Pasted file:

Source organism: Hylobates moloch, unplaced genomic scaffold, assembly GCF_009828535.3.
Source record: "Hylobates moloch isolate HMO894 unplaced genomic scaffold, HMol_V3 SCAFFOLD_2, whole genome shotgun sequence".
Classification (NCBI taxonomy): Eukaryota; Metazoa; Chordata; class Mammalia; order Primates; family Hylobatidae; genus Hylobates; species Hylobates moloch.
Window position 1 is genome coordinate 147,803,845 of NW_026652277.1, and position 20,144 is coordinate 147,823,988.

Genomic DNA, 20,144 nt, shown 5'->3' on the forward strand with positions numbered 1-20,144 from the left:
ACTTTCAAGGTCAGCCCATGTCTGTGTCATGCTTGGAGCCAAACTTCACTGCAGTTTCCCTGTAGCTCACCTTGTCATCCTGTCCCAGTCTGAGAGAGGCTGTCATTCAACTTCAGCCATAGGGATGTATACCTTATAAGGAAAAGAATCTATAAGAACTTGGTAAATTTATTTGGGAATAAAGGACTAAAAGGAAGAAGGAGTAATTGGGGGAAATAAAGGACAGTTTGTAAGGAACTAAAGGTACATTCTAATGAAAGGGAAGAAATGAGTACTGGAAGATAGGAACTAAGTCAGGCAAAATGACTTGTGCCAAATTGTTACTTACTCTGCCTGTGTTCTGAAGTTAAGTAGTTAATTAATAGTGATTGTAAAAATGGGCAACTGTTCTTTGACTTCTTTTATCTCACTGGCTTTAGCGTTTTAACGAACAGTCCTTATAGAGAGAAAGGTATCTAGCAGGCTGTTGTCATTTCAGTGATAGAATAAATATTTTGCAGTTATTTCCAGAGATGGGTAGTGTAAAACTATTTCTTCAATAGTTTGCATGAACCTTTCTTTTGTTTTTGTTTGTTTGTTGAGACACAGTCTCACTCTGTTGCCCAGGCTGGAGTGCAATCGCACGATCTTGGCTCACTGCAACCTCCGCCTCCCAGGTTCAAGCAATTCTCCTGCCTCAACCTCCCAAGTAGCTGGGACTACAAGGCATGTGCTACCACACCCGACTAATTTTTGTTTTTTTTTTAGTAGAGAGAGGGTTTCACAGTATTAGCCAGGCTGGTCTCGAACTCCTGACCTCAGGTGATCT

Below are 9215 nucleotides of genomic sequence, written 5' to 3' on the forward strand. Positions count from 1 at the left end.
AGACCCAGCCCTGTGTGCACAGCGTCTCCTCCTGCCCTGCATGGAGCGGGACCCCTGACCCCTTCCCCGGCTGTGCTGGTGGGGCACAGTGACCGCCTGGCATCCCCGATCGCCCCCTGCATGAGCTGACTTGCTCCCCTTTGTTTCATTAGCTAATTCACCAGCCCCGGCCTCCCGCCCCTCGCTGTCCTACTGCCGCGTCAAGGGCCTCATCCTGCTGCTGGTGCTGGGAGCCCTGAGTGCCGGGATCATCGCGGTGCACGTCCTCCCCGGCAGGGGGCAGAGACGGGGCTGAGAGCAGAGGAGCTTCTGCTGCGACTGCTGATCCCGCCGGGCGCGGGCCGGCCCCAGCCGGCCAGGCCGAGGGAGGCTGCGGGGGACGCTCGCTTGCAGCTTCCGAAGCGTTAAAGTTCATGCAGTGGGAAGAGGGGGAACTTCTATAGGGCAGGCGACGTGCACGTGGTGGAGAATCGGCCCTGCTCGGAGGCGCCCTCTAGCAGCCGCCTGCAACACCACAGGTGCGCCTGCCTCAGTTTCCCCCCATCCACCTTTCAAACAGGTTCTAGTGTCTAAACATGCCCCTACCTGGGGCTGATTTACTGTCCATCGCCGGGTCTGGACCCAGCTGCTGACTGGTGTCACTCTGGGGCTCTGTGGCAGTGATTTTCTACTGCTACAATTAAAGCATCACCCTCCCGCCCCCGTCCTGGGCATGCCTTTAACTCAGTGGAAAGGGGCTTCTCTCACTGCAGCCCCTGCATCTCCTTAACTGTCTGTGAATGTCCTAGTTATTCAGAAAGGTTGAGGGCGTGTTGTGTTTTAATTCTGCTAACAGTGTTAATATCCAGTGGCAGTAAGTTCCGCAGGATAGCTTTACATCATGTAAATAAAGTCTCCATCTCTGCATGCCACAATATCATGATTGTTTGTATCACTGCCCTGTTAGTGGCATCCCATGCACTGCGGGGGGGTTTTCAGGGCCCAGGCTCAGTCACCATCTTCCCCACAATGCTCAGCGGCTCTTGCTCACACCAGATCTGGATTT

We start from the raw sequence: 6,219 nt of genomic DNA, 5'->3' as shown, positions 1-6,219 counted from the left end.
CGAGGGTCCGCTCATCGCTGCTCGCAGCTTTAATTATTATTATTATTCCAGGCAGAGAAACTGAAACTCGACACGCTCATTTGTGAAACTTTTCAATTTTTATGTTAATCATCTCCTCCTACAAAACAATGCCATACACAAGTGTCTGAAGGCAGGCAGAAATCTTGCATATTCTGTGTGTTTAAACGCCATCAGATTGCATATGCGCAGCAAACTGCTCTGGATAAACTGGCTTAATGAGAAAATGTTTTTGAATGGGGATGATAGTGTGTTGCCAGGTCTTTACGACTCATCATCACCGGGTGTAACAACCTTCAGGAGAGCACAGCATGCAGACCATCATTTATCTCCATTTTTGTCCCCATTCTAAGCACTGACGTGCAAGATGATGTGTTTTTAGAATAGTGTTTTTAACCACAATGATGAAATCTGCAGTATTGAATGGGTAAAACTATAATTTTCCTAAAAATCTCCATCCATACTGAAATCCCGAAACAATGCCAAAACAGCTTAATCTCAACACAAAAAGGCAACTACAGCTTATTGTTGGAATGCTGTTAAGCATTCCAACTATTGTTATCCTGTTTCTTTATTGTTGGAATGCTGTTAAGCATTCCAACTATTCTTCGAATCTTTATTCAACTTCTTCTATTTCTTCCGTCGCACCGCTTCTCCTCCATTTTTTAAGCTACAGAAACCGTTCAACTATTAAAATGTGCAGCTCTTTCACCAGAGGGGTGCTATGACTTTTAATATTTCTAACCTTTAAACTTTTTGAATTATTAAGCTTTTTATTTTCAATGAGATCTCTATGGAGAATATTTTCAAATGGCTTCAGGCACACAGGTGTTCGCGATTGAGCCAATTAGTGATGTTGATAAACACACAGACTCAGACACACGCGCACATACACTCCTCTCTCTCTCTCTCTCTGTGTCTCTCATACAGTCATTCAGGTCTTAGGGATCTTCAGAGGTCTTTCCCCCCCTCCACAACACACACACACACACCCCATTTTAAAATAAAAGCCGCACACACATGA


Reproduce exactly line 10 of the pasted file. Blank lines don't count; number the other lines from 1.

CGAGGGTCCGCTCATCGCTGCTCGCAGCTTTAATTATTATTATTATTCCAGGCAGAGAAACTGAAACTCGACACGCTCATTTGTGAAACTTTTCAATTTTTATGTTAATCATCTCCTCCTACAAAACAATGCCATACACAAGTGTCTGAAGGCAGGCAGAAATCTTGCATATTCTGTGTGTTTAAACGCCATCAGATTGCATATGCGCAGCAAACTGCTCTGGATAAACTGGCTTAATGAGAAAATGTTTTTGAATGGGGATGATAGTGTGTTGCCAGGTCTTTACGACTCATCATCACCGGGTGTAACAACCTTCAGGAGAGCACAGCATGCAGACCATCATTTATCTCCATTTTTGTCCCCATTCTAAGCACTGACGTGCAAGATGATGTGTTTTTAGAATAGTGTTTTTAACCACAATGATGAAATCTGCAGTATTGAATGGGTAAAACTATAATTTTCCTAAAAATCTCCATCCATACTGAAATCCCGAAACAATGCCAAAACAGCTTAATCTCAACACAAAAAGGCAACTACAGCTTATTGTTGGAATGCTGTTAAGCATTCCAACTATTGTTATCCTGTTTCTTTATTGTTGGAATGCTGTTAAGCATTCCAACTATTCTTCGAATCTTTATTCAACTTCTTCTATTTCTTCCGTCGCACCGCTTCTCCTCCATTTTTTAAGCTACAGAAACCGTTCAACTATTAAAATGTGCAGCTCTTTCACCAGAGGGGTGCTATGACTTTTAATATTTCTAACCTTTAAACTTTTTGAATTATTAAGCTTTTTATTTTCAATGAGATCTCTATGGAGAATATTTTCAAATGGCTTCAGGCACACAGGTGTTCGCGATTGAGCCAATTAGTGATGTTGATAAACACACAGACTCAGACACACGCGCACATACACTCCTCTCTCTCTCTCTCTCTGTGTCTCTCATACAGTCATTCAGGTCTTAGGGATCTTCAGAGGTCTTTCCCCCCCTCCACAACACACACACACACACCCCATTTTAAAATAAAAGCCGCACACACATGA